Tackling Scams by tackling Loneliness
Sunday, September 23rd, 2018
September 11th saw the National Audit Office (NAO) conclude that the Home Office does not know whether the police system in England and Wales is “financially sustainable” following widespread funding cuts. On the same day, Commissioner of the Metropolitan Police Service Cressida Dick, described the decision to give police a 2% rise “a punch on the nose”; and NatWest community banker Sarah Thompson held a Friends Against Scams event at Chesham Library.
What’s the connection? All highlight pressures on policing, and the need for strong communities, taking actions themselves to enhance their strength and safety.
In addition to its role as a statutory platform for setting neighbourhood policing platforms, that’s what the Chiltern Community Forum is all about.
Policing Trends by Numbers
The National Audit Office’s conclusions were hotly debated, but the numbers reported were arresting:
- Central government’s direct funding for Police Commissioners (who receive all funding related to policing and crime reduction) reduced by 30% between 2010-11 and 2018-19 in real terms; this is the figure for Thames Valley.
- Since 2015-16, an increasing proportion of central government funding each year has been reallocated to fund national priorities.
- Local funding, including council tax contributions and the local council tax support grant, has risen proportionately: 36% of forces’ total funding in 2018-19, up from 26% in 2010-11.
- For Thames Valley, 55% of funding in 2018-19 comes from central government, with 45% from local funding. (Totals for England and Wales is 64%/36%.)
- Including central government and local funding, Thames Valley Police funding has fallen by 15% in real terms between 2010-11 and 2018-19.
- The main way that police forces have managed financial pressure is by reducing the size of their workforces. Forces reduced the total size of their workforce by 18% from March 2010 to March 2018, including a 40% fall in police community support officers.
- Service metrics have suffered: time taken charge an offence has increased, arrest rates have fallen, ‘proactive work’ has fallen and crime survey stats show a rise in dissatisfaction of victims.
Police Workforce in England and Wales 2003-2018
Isolation and loneliness: a breeding ground for scams
The presentation and discussion on scams and scam awareness covered a range of scams. Many will be familiar to most of us.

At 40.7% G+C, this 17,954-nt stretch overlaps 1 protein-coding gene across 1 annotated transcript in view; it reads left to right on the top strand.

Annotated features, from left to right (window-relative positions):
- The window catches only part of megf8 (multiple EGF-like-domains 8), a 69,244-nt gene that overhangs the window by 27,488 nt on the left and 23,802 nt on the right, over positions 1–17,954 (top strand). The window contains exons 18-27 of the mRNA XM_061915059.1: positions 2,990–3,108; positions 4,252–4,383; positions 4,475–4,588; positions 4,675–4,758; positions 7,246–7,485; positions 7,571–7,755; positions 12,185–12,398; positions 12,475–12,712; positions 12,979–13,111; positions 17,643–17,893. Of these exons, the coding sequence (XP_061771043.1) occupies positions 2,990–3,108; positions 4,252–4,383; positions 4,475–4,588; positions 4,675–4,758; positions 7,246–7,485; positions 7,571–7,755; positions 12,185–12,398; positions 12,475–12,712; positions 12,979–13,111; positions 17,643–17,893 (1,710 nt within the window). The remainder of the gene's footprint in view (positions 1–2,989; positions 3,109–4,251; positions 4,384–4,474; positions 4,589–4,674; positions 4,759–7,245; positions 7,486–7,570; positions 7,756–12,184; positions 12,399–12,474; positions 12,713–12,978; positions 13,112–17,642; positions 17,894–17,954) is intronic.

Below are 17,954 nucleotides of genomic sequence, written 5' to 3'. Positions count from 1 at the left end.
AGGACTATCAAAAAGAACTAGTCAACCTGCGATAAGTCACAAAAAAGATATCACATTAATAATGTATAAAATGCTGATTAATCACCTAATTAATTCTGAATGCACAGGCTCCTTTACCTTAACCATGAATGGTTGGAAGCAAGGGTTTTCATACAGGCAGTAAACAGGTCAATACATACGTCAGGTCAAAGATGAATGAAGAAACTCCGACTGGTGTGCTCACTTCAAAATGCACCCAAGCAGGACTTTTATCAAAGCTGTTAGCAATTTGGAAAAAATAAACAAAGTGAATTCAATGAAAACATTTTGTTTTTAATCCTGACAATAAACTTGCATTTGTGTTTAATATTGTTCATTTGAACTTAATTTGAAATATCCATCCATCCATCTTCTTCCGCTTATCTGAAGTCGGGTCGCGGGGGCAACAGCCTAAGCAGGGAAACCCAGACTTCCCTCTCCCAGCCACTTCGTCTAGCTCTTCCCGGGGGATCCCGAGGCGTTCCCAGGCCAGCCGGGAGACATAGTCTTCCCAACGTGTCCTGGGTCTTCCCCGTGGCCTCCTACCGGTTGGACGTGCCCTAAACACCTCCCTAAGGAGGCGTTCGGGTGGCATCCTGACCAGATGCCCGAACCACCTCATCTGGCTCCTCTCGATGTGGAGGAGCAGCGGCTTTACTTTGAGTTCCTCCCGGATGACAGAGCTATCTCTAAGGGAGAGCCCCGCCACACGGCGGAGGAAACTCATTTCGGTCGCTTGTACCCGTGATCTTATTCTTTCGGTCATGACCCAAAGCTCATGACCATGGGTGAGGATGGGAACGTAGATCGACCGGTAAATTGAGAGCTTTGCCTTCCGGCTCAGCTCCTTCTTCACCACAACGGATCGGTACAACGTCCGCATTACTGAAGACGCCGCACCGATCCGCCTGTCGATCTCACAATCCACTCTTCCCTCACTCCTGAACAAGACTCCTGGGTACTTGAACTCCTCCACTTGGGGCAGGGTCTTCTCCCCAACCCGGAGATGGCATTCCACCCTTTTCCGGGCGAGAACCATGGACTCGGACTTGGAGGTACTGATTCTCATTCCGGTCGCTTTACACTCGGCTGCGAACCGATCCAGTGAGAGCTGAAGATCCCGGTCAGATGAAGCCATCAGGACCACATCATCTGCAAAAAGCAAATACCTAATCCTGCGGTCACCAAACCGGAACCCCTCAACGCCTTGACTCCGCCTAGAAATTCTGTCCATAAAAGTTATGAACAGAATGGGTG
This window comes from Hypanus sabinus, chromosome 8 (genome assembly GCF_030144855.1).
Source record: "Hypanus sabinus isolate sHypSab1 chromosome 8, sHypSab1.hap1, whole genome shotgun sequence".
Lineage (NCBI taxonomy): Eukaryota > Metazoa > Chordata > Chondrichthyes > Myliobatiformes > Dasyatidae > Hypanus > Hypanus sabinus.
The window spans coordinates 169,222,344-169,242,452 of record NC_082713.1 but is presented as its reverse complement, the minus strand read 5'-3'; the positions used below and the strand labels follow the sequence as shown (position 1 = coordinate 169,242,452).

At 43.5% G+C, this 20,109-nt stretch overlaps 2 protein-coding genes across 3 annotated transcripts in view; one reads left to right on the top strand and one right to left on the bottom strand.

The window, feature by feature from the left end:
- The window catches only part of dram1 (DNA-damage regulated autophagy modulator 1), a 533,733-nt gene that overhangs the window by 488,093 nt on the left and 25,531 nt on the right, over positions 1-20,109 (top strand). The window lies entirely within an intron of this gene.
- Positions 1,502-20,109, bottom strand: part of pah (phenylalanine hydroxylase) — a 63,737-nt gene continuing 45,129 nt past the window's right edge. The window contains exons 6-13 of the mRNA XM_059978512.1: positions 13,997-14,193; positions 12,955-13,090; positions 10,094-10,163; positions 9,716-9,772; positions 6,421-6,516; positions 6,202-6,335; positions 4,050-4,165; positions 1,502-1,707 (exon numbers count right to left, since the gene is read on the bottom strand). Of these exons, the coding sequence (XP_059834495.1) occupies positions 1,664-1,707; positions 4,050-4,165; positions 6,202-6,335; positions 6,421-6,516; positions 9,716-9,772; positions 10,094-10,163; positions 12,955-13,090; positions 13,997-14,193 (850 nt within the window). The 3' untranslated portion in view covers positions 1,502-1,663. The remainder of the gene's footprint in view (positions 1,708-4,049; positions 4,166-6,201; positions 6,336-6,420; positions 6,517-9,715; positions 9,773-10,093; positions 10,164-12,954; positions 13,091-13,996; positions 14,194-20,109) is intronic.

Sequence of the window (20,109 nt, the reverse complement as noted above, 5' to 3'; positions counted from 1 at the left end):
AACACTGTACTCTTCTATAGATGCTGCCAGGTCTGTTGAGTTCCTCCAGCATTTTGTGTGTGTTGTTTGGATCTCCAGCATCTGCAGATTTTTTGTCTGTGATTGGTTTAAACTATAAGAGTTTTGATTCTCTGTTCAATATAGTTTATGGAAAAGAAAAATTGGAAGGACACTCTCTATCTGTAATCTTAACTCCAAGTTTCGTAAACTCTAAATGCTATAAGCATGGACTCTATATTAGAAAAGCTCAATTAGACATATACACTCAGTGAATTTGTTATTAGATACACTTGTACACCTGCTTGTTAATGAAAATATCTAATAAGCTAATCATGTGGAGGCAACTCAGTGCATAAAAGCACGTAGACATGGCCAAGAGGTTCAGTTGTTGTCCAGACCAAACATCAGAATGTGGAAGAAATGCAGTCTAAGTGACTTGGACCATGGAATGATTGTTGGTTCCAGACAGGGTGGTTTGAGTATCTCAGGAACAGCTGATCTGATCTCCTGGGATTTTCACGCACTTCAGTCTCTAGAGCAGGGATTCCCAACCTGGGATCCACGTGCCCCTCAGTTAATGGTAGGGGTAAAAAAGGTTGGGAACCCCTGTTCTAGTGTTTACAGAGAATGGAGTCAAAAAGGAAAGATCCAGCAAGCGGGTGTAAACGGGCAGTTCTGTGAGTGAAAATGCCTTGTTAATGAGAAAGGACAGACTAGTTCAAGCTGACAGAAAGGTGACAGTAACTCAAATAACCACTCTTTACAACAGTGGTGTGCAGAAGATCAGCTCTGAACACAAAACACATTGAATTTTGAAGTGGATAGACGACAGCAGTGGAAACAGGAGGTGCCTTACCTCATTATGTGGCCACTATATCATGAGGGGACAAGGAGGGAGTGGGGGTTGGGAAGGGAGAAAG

We’ve probably all received uninvited approaches by email, letter, and telephone or in person. Often they will involve fake lotteries, deceptive prize draws or sweepstakes, clairvoyants, computer scams, and romance scams. Bogus callers, rogue traders and unscrupulous sales people will knock on doors, looking to target vulnerable people with scams.
At an individual level, those who consider themselves savvy will look to keep themselves as safe as possible, but what about those more vulnerable?
Fraudsters scammed nearly 49,000 older people across the UK in the past year, equivalent to almost six reports every hour.
But one expert said the true number of elderly victims was likely to be in the millions.https://t.co/MuyT0Zefo8 pic.twitter.com/zyh9MqPwVU
— Trading Standards (@Bucks_SurreyTS) 24 September 2018
What was especially striking from the presentation was the role played by loneliness, particularly of the elderly, in making people vulnerable. Those without regular human contact may be more inclined to respond to initial contact; they may be less able to resist overtures; they may lack contact with friends, neighbours and networks to advise them. And it is very common that those who fall victim, feel a deep sense of humiliation which prevents them sharing or reporting their experience.
In short, isolation and loneliness are a breeding ground for scams. By taking steps to tackle isolation, communities can make themselves and their residents more resilient.
Across our area there are various initiatives to this end. The Community Safety team at Chiltern District Council can help with Neighbourhood Watch schemes. Bucks CC’s Street Association scheme is specifically aimed at bringing together local residents who want to make their community stronger, friendlier and more supportive. The Street Association model in Buckinghamshire has been developed with funding from the Police and Crime Commissioner. Look out also for local clubs and events which offer opportunities to support community resilience through social contact.
For comprehensive information on how to recognise a scam, what to do, how to spot signs that others may be at risk, we recommend that you visit Friends Against Scams. This National Trading Standards Scams Team initiative aims to protect and prevent people from becoming victims of scams by empowering communities to Take a Stand Against Scams.
Another invaluable resource on scams is Buckinghamshire & Surrey Trading Standards. Link to page on rogue traders scams and cold callers.
Finally, enjoy this engaging video from ActionFraud and Age UK, with pointers on how to deal with unwanted visitors at your front door.
Note their checklist: STOP – CHECK – ASK – MINE – SHARE.
RT @actionfrauduk "We’re incredibly proud to team up with @age_uk to produce this video to give older people the power to say NO to doorstep fraudsters!
You can do your bit by sharing this vid and then #tell2 of your friends or family. pic.twitter.com/y0AiQqDx8H"
— Trading Standards (@Bucks_SurreyTS) September 24, 2018
To report a scam or suspicious activity please contact Action Fraud on 0300 123 2040 or visit https://www.actionfraud.police.uk/report_fraud
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